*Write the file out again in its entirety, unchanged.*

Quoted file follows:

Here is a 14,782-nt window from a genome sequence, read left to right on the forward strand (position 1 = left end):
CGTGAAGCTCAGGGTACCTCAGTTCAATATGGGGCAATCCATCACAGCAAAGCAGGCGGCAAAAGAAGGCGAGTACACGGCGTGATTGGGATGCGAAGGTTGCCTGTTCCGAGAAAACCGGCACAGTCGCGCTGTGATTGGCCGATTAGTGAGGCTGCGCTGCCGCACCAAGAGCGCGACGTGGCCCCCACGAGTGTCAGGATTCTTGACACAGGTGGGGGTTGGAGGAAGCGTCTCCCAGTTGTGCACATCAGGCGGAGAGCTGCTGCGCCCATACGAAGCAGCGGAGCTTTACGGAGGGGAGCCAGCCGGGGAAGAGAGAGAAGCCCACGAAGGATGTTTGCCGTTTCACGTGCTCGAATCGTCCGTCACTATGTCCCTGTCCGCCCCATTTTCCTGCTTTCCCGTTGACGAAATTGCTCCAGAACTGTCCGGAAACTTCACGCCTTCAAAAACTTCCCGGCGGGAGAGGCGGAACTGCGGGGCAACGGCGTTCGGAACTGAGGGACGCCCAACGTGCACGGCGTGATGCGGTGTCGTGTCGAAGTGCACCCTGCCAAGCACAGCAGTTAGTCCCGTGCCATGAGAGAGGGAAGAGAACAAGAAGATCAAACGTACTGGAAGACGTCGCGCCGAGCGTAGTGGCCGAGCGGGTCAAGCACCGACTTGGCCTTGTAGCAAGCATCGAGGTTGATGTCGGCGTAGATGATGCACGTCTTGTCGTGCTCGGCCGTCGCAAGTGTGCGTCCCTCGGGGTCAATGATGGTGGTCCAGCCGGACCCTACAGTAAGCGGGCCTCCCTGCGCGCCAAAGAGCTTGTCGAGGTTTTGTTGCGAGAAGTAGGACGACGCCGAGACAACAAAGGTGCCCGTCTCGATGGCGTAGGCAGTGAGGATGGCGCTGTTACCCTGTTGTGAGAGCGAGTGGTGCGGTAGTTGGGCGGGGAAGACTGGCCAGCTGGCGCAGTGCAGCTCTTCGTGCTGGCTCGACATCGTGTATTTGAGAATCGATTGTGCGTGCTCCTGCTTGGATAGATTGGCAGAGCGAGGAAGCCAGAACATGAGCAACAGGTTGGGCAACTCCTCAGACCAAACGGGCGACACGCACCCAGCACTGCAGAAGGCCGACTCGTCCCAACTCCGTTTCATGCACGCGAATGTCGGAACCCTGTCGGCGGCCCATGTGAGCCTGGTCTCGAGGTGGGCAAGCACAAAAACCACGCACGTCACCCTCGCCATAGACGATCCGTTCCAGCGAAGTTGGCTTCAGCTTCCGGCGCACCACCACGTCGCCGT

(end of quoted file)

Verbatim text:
Here is a 14,782-nt window from a genome sequence, read left to right on the forward strand (position 1 = left end):
CGTGAAGCTCAGGGTACCTCAGTTCAATATGGGGCAATCCATCACAGCAAAGCAGGCGGCAAAAGAAGGCGAGTACACGGCGTGATTGGGATGCGAAGGTTGCCTGTTCCGAGAAAACCGGCACAGTCGCGCTGTGATTGGCCGATTAGTGAGGCTGCGCTGCCGCACCAAGAGCGCGACGTGGCCCCCACGAGTGTCAGGATTCTTGACACAGGTGGGGGTTGGAGGAAGCGTCTCCCAGTTGTGCACATCAGGCGGAGAGCTGCTGCGCCCATACGAAGCAGCGGAGCTTTACGGAGGGGAGCCAGCCGGGGAAGAGAGAGAAGCCCACGAAGGATGTTTGCCGTTTCACGTGCTCGAATCGTCCGTCACTATGTCCCTGTCCGCCCCATTTTCCTGCTTTCCCGTTGACGAAATTGCTCCAGAACTGTCCGGAAACTTCACGCCTTCAAAAACTTCCCGGCGGGAGAGGCGGAACTGCGGGGCAACGGCGTTCGGAACTGAGGGACGCCCAACGTGCACGGCGTGATGCGGTGTCGTGTCGAAGTGCACCCTGCCAAGCACAGCAGTTAGTCCCGTGCCATGAGAGAGGGAAGAGAACAAGAAGATCAAACGTACTGGAAGACGTCGCGCCGAGCGTAGTGGCCGAGCGGGTCAAGCACCGACTTGGCCTTGTAGCAAGCATCGAGGTTGATGTCGGCGTAGATGATGCACGTCTTGTCGTGCTCGGCCGTCGCAAGTGTGCGTCCCTCGGGGTCAATGATGGTGGTCCAGCCGGACCCTACAGTAAGCGGGCCTCCCTGCGCGCCAAAGAGCTTGTCGAGGTTTTGTTGCGAGAAGTAGGACGACGCCGAGACAACAAAGGTGCCCGTCTCGATGGCGTAGGCAGTGAGGATGGCGCTGTTACCCTGTTGTGAGAGCGAGTGGTGCGGTAGTTGGGCGGGGAAGACTGGCCAGCTGGCGCAGTGCAGCTCTTCGTGCTGGCTCGACATCGTGTATTTGAGAATCGATTGTGCGTGCTCCTGCTTGGATAGATTGGCAGAGCGAGGAAGCCAGAACATGAGCAACAGGTTGGGCAACTCCTCAGACCAAACGGGCGACACGCACCCAGCACTGCAGAAGGCCGACTCGTCCCAACTCCGTTTCATGCACGCGAATGTCGGAACCCTGTCGGCGGCCCATGTGAGCCTGGTCTCGAGGTGGGCAAGCACAAAAACCACGCACGTCACCCTCGCCATAGACGATCCGTTCCAGCGAAGTTGGCTTCAGCTTCCGGCGCACCACCACGTCGCCGT